I’m trying to understand your post. You ran with Desi, so you were there sometime around 2013-2016. So 6 years later you’re still talking to kids from your old high school that you never ran with? Odd.
You mention your bad soccer coaches. So did you run cross country or play soccer?
I don’t know how long you’ve been on here but if you go a few years back there are dozens of threads where coach soles has attached his name to something “controversial” about his program. He doesn’t seem like one to hide behind anonymity.
I have no dog in this fight, but it seems to be based on one athlete's experience. You would imagine that in this day and age, people would come out the woodwork if there was even a hint of (the current definitions) of impropriety.
This part is so obviously a lie - what an absolute crock of sh!t. Typical - if you can't attack the message, attack the messenger.
Everyone knows Doug Soles overtrained his athletes at Great Oak. It's well-documented that they ran too many miles, did too much high-intensity work, and (almost) without exception failed to progress in college.
I dont think he is a bad guy, competitive yes but so are a lot of HS coaches. These athletes had bad experiences, lots of people do with high school sports. If you are at a school with a nationally successful team in any sport it is likely that they work really really hard and a lot is going to be expected of you if you. Those Great Oak teams were so fast because the kids worked their asses off, ran more miles and harder workouts than everyone else. If you push the limits with teens a lot are likely to get hurt, but with dozens of kids behind them to take their place the machine keeps rolling.
Also, all of these amazing high school programs now are from wealthy suburbs which only increases the likelihood of parents and students complaining about how someone did them wrong. I would hate to coach and teach at one of these places.
Yall just complain about the same 4 programs every season. Great Oaks, Manlius, Newberry Park, and way back it was all Saratoga bashing all the time. It gets old real fast. We Texas coaches do it right.
I like this post, but I don't think it should factor into anyone's conclusions unless it's verified that they actually ran for Soles. An anonymous post isn't credible evidence an article by an established publication. Although, if RunnersWorld or Stinger didn't verify/lied about stuff like freshman girls doing 19 miles on Mondays, I'm ready to write off the entire article and call for the author to be fired. With that said, I'd hope that RW/their authors/editors have enough journalistic integrity to make sure the scathing article they're writing is pretty much bulletproof, so I think it's a huge mistake to ignore the claims made in the article because of an anonymous messageboard poster. The article says they interviewed "Researchers, parents of athletes, a dozen running coaches, and nearly two dozen young women who participated in top high school running programs in the United States", so I'm erring of the side of them making a good faith effort to tell the truth.
I'm gonna make another post that's critical of the article, but since that post got a lot of upvotes I wanted to say this separately.
Are we going to discount a piece of journalism from a decent publication with named sources because we have an anonymous post on a message board? What seems to be true based on so many reports here and elsewhere across so many programs is that very successful girls/women’s programs often push things right to the breaking point in terms of training and athlete weight. Some athletes do just fine, but there seems to be a lot of collateral damage in both the short and long term. Some programs approach the line, but don’t cross it and others cross over for sure and there is an abusive and coercive atmosphere. There is a lot of gray zone. Of course this is not an issue unique to GO and Soles. Same thing is playing out as we speak at Colorado and many other places. How to strive for excellence in performance in the short term and promote long term health and progress is the essence of great coaching.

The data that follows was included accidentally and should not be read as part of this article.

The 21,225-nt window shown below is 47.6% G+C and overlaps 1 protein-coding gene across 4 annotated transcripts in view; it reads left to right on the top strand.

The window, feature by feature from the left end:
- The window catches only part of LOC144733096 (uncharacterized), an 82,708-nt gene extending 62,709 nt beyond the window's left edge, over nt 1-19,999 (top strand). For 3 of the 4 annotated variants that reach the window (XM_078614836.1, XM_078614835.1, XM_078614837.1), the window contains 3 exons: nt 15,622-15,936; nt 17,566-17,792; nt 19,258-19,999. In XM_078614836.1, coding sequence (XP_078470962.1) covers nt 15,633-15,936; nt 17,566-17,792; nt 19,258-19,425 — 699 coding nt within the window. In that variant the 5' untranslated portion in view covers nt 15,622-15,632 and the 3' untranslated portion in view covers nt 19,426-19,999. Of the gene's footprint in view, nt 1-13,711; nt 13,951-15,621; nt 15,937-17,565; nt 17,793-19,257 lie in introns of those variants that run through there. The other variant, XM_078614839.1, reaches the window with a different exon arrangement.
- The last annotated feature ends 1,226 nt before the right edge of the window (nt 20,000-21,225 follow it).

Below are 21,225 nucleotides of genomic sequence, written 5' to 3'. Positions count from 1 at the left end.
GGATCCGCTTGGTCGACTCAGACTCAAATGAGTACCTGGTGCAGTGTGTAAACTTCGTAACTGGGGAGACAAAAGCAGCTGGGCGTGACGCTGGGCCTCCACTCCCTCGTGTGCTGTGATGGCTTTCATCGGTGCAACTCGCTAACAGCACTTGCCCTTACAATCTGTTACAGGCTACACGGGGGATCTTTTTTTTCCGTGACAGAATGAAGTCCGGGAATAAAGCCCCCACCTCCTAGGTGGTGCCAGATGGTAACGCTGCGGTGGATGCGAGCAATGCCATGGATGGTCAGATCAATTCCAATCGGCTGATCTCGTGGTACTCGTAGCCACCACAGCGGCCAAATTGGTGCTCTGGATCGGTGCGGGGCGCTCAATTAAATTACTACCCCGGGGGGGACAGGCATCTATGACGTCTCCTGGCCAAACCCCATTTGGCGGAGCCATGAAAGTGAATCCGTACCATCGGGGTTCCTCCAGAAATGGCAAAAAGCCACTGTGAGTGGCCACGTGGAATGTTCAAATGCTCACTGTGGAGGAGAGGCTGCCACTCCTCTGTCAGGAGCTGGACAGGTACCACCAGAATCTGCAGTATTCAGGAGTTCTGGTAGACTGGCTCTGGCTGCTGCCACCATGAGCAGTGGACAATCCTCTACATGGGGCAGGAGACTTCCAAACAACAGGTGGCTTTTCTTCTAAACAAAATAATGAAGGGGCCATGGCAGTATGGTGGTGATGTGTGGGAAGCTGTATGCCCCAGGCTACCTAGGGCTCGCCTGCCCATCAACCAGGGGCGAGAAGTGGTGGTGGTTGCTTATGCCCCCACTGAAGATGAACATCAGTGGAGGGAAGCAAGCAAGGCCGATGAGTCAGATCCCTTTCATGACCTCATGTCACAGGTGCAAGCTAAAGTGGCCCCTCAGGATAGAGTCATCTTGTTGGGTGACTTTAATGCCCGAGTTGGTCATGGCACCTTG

While absolutely true that GOAlum is unverified and very possibly fact, yes, a this point I would definitely discount a "piece of journalism from a decent publication". Of course, the definition of "decent" could be up for debate. At this point, I have seen so much false and incorrect reporting that I do not trust it much (understatement). But, that is about the journalism. Regarding the topic, I don't disagree with anything you wrote (you always have a solid take, even if I don't 100% agree), and if it appeared that I am in favor of getting results and wins over the health of kids, then that would be my bad (because I don't). Like you, I am interested in the development of soon-to-be adults, and find your last sentence to be excellent.
After finishing the article, I think it was super well written/researched. I don't think it unfairly criticized Soles, although some of the claims against him seem a little far fetched. It gives Soles's pushback on some things, and mentions multiple runners disagree with bad framings of him. There isn't just one story being told of him by a biased source, there's a lot of accounts brought up for and against a lot of people.
I think you and I agree on the fundamental issue. It’s really hard to be a successful coach in terms of competition outcomes and not be demanding of hard work, discipline, and austerity in many respects. In the current environment it’s not easy for even very virtuous coaches to pull this off without some disgruntled athletes, parents, etc. The difficult issue is how to discern the malignant coaches from those who are appropriately demanding. Was Soles himself over the line? No easy answer.